Another Dispatch from the War on Drugs


From Tom Woods’ blog:

I mentioned this while hosting the Peter Schiff Show yesterday. John Horner, a 46-year-old fast food restaurant worker, lost an eye in an accident in 2000. He wound up not using all of his pain medication. Years later, he made friends with a man who appeared to be in pain himself. This man offered to buy Horner’s pills. The man was a police informant, of course.

The nonviolent Horner, whose several children must now be raised without a father, is now serving a 25-year prison sentence, thanks to Florida’s minimum-sentencing law.

There are a few things I want to say about this.

First is that I seem to come across terrible stories such as these way more often than anyone should (the ideal number of times would be zero). It seems that things such as this, which, unlike natural disasters or accidents, are 100% preventable. Yet I know not how many media outlets cover such events as these. Obviously, if people don’t know about it then they can’t really demand for it to stop.

Secondly, I would like to point out that real, tangible individuals are suffering from this. Real lives are being affected and their story deserves to be told. When the pain comes at the expense of people we don’t know and live far away, it’s easy to abstract away from the fact that this is happening to an actual person and his family. Remember that.

Third, if you support the drug war, seriously consider whether you have responsibility for this. You may say, “Well, I only want hard drugs to be illegal, not someone who simply sells unused pain meds. And I would never put anyone in jail for 25 years just for using drugs!”

What I want such a person to realize is that the State will gladly take whatever you give it and then some. Once you open the door for a faceless institution to be able to tell people what substances they can possess and put in their bodies under penalty of law, this is the outcome that will eventually come to pass. Once it’s realized that the current laws of the State will not keep people from possessing and using drugs, the proposed action is to double down: create stiffer penalties, have more surveillance, more searches and seizures, more drug dogs, more enforcement. Once it’s found that this won’t prevent the problem either, what’s next?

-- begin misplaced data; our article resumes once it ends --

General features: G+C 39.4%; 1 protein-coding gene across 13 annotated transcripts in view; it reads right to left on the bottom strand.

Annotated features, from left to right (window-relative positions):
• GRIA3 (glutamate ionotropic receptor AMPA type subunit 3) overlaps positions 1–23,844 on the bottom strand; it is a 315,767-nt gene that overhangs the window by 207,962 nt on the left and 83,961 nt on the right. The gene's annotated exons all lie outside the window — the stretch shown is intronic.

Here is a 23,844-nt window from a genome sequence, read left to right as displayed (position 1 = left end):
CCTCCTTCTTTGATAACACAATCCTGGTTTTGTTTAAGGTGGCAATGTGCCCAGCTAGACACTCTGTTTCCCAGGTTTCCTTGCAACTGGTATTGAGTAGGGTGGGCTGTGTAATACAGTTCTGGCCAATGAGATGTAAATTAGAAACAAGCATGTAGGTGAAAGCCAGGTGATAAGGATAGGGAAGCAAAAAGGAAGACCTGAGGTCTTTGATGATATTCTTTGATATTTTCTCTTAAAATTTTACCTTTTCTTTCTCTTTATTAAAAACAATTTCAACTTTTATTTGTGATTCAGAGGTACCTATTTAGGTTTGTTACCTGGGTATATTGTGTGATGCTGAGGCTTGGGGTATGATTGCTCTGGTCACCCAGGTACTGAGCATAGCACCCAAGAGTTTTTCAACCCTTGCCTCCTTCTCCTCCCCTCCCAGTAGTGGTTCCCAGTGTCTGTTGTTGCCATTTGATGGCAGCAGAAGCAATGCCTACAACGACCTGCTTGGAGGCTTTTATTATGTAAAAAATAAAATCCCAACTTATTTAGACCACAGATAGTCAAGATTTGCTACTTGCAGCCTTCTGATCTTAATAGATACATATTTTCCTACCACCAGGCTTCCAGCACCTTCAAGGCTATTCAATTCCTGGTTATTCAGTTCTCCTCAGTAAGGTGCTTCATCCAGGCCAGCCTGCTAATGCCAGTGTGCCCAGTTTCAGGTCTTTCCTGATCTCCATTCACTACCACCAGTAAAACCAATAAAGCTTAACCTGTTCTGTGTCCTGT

What Happens When You Federalize Police


Though I’m no John Bircher saying, “Support Your Local Police!” there are probably some advantages of having police be local rather than federal. Gene Healy discusses one of those advantages (less accountable people will be more likely to spend your money on things like tanks) here. Even the city Fargo in my fine home territory of North Dakota is not immune to the madness:

Homeland Security Grants Subsidize Dystopia

“Do I think al Qaeda is going to target Pumpkin Fest? No, but are there fringe groups that want to make a statement? Yes.”

That’s the police chief of Keene, N.H. (pop. 23,000), justifying his decision to buy a BearCat armored personnel carrier with a federal Department of Homeland Security grant. After all, you never know what could happen at Pumpkin Fest.
Read the rest of this entry

Why Do People Want to Believe in the Police?


Jarvis DeBerry recently wrote about a New Orleans police officer who has had many complaints about him yet irrevocably remains employed. DeBerry documents a condemning case against Officer Jayson Germann, citing accusations of excessive force, theft, false reports, verbal intimidation, and unprofessionalism. I found this claim by his attorney to be pretty amazing:

Germann’s attorney, Raymond Burkart III, said, “It’s not uncommon for people to make false allegations against police officers. It’s a way to retaliate and besmirch the officer.” 

I find this to be quite hard to believe, to say the least. Think about the relationship here: you have on one side the private “civilian” whose only legal recourse is to complain to the police department’s internal affairs, likely to consist of people who know and could be friends with the officer about whom he or she is complaining, or the officer, who has an incredible amount of discretion to use violence. Who exactly has more legal routes for “retaliation” here? Of course, that’s his attorney and they are paid to make bad arguments.